Past USPTO CLE Proposals
In the interim final rule, the USPTO acknowledged that “[m]any reputable organizations… provide CLE related to practice before the USPTO and the relevant case law,” and that CLE is typically monitored by state bar associations. “The USPTO’s decision is intended to reflect the Office’s focus on the most impactful ways to positively affect the issuance of robust and reliable patents,” the Federal Register notice reads.
The interim final rule also states that the USPTO may reconsider CLE reporting for patent practitioners at some point in the future. Indeed, this is not the first time that the USPTO has considered implementing a CLE program for patent practitioners. Federal Register notices published as early as 2003, during the administration of former USPTO Director Jon Dudas, indicate the agency has considered mandatory CLE certifications in the past.
The agency’s October 2020 RFC on the proposed CLE guidelines elicited about two dozen comments, including several that were critical of the agency’s efforts to establish a CLE program. “CLE may or may not be a good idea,” wrote David Boundy, Partner at Potomac Law Group, in a comment submitted in January 2021. “However, as proposed in the Proposed CLE Guidelines, it can’t work.” Boundy, who has written extensively on the application of administrative law on the USPTO, called the proposed guidelines “classic subject matter” for a legislative rule requiring consultation with the public under the provisions of the Paperwork Reduction Act (PRA), which requires federal agencies to make an objective determination of the financial burden posed by new information collections imposed by agencies. Boundy also criticized the agency’s promulgation of the CLE guidelines by shortcutting notice-and-comment rulemaking procedures mandated by the Administrative Procedures Act (APA).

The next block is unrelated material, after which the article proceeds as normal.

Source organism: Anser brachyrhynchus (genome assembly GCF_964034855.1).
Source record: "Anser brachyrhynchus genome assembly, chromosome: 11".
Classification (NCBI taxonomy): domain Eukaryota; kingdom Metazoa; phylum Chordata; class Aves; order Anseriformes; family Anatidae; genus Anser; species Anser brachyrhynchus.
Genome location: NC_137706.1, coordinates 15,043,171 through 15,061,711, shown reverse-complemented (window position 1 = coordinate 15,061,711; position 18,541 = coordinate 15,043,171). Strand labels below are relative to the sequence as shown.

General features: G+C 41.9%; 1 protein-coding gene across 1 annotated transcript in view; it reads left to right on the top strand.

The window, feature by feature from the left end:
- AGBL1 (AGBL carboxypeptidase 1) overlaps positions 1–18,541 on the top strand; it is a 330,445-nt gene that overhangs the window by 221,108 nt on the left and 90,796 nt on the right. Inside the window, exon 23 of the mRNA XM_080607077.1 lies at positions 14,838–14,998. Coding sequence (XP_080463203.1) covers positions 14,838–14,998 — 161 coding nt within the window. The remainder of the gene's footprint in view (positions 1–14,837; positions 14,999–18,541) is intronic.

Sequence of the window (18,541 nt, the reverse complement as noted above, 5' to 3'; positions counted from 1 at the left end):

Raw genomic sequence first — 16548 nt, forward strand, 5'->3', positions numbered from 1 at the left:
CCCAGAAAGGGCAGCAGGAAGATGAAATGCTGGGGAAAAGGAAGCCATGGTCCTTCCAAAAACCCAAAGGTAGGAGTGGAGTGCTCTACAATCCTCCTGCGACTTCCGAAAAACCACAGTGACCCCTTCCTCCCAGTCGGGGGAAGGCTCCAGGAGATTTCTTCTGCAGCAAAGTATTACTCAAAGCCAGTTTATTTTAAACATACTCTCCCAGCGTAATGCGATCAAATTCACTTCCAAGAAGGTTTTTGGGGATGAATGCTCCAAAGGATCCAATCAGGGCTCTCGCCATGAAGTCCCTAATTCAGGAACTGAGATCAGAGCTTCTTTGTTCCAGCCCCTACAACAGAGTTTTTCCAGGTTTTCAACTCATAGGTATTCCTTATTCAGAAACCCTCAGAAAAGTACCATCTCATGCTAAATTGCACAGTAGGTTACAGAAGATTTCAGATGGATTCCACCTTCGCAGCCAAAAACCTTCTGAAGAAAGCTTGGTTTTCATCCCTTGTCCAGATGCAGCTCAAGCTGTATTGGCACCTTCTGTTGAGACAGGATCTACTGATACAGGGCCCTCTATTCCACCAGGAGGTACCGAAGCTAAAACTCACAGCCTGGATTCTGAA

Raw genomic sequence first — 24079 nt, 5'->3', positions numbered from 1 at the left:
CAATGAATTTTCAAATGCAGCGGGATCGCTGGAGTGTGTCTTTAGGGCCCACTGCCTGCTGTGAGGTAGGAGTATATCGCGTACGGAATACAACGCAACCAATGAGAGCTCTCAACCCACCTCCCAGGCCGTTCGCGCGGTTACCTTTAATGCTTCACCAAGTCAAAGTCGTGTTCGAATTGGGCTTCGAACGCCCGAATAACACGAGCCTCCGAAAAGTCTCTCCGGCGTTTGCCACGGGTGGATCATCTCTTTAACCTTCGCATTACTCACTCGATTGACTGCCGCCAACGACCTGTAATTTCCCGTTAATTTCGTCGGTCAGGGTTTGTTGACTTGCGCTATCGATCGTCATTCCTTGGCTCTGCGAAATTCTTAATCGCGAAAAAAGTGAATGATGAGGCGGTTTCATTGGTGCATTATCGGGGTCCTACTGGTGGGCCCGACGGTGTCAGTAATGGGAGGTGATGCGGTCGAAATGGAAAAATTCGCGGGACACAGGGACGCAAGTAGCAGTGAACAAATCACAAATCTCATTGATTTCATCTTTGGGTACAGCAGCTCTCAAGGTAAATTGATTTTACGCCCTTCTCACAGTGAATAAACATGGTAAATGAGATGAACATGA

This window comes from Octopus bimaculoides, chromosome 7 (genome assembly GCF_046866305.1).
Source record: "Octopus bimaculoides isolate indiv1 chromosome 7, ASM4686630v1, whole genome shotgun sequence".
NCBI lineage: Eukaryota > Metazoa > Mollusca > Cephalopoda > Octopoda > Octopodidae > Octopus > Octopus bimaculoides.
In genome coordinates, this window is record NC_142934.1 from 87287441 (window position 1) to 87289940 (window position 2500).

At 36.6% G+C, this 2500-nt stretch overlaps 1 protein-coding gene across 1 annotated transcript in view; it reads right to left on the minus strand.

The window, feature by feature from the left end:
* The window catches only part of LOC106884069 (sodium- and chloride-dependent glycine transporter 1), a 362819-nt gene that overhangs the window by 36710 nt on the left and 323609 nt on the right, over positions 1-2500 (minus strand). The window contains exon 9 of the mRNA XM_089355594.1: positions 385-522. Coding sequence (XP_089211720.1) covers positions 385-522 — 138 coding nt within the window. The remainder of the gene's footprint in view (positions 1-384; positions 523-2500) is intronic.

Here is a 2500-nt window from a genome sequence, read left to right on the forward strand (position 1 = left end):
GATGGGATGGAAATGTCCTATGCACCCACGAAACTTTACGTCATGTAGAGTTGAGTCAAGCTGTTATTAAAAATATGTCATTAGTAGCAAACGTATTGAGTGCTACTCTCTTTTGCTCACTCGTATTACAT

Patent Practitioners Question USPTO’s Low Financial Burden Figures
Boundy’s concerns were reiterated in a pair of letters sent to federal officials in early 2021. In February of that year, Boundy and 108 other patent practitioners wrote to the USPTO’s Office of the Chief Administrative Officer and the Director of the USPTO’s Office of Enrollment and Discipline (OED) arguing that the USPTO did not properly estimate the burden posed by the biennial registration statement and the certification of CLE completion. The February 2021 letter argued that the USPTO failed to account for the burden on patent practitioners to identify and attend courses eligible for CLE credit on top of CLE requirements by state bar associations, as well as the burden on CLE providers to obtain USPTO approval to offer courses for CLE certification.